Singer Shirley Manson opens up about her struggles with self-harm in powerful essay

Shirley Manson of music group Garbage performs onstage at KROQ Weenie Roast 2016 at Irvine Meadows Amphitheatre on May 14, 2016 in Irvine, California. (Photo by Kevin Winter/Getty Images for CBS Radio Inc.)

Rock singer Shirley Manson wrote a deeply revealing personal essay this week for The New York Times in which she confronted her history of self-harm. Manson, 51, is the lead singer for the alternative rock band Garbage, which shot to prominence in the 1990s and has just reissued its iconic 1998 album Version 2.0.

She sets the scene in the mid-’80s, Edinburgh, Scotland, and describes the perfect storm of depression, drug and alcohol use and a poisonous relationship that manifested in her resorting to cutting herself. Back then, she points out, there was virtually nothing to help her understand the “secret that was mine to keep.” Manson was in her late teens, and didn’t even have the proper terminology to describe that secret had she wanted to share it.

“There were no support groups for people like me or any progressive, sympathetic op-ed pieces about the practice of cutting in my local newspaper,” she writes. “It was something I came to naturally, privately, covertly. I didn’t tell a soul about it.”

The origins of her cutting, she writes, can be traced back to a bad relationship she was in at the time with a misogynistic man. “He was tall and handsome and harbored some serious, unresolved anger issues toward women,” Manson recalls. “I should have run for the hills, but I didn’t.”

“I grew to loathe him for his selfish sexism, but I continued to sleep with him anyway,” she writes, revealing that he refused to wear a condom simply because, as a male, he knew he was unable to become pregnant. He left it to Manson to figure out birth control. This was just a microcosm of the disposable way in which he treated her. He cheated on her, repeatedly. Yet she stayed with him, turning the rage that grew out of his coldness inward.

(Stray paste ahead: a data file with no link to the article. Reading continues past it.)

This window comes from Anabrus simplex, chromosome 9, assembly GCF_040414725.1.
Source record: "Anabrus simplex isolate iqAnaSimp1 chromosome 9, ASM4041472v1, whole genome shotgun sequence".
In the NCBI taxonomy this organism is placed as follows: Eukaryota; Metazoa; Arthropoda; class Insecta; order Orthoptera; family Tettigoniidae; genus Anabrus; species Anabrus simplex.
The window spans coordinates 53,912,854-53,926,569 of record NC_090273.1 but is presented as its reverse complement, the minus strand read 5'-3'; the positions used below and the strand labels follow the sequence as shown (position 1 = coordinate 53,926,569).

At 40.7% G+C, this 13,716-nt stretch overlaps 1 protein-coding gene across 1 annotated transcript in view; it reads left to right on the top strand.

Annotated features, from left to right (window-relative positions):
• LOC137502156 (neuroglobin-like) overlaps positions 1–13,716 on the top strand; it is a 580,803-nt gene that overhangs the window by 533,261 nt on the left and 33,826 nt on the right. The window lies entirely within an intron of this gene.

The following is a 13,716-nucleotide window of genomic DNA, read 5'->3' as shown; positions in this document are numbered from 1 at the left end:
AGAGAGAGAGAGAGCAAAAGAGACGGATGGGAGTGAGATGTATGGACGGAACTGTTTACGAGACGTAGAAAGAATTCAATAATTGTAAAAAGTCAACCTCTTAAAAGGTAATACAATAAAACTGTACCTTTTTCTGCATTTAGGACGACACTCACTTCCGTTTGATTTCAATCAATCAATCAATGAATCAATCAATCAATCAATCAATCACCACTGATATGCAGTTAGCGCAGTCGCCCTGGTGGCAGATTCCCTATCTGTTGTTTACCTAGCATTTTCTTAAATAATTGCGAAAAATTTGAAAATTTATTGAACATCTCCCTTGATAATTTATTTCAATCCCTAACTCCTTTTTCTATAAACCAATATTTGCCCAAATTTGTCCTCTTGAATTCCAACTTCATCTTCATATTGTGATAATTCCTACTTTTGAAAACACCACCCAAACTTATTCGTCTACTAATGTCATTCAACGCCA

Eventually, a fight the two had that dragged on and escalated led to her first cutting experience.

“In a moment of utter exasperation, I reached across for my little silver penknife, pulled it from the lace of my shoe and ran the tiny blade across the skin of one ankle.

It didn’t hurt.

I did it again.

And then I did it again.

I looked dispassionately at the three thin red lines I had made and watched as tiny little bubbles of my blood oozed to the surface,” Manson writes.

She goes on detail how the cutting worsened: “The cuts got deeper. I hid the scars under my stockings and never breathed a word about it to anyone.” But, she noted, after finally escaping the toxic relationship, a later relationship that was loving and healthy gave her the space to leave the cutting behind. That’s not to say she doesn’t struggle with the urge to harm herself all these years later. Even as her band was touring to support its hit 1998 album, Version 2.0, she found herself struggling again.

But now when the urges bubble to the surface, Manson writes that she has some tools at her disposal to ward them off. Part of keeping those old thought patterns at bay involves repeating a mantra to herself, and another part involves consulting the lyrics to one of her favorite poems.

Read the full essay at The New York Times


New documentary on Whitney Houston alleges the late singer was sexually molested as a child

Singer says Catholic faith gave her fortitude to fend off sexual assault attempt by music producer

Reclusive singer Fiona Apple releases 10-word song protesting Donald Trump

Leave a Reply

Your email address will not be published. Required fields are marked *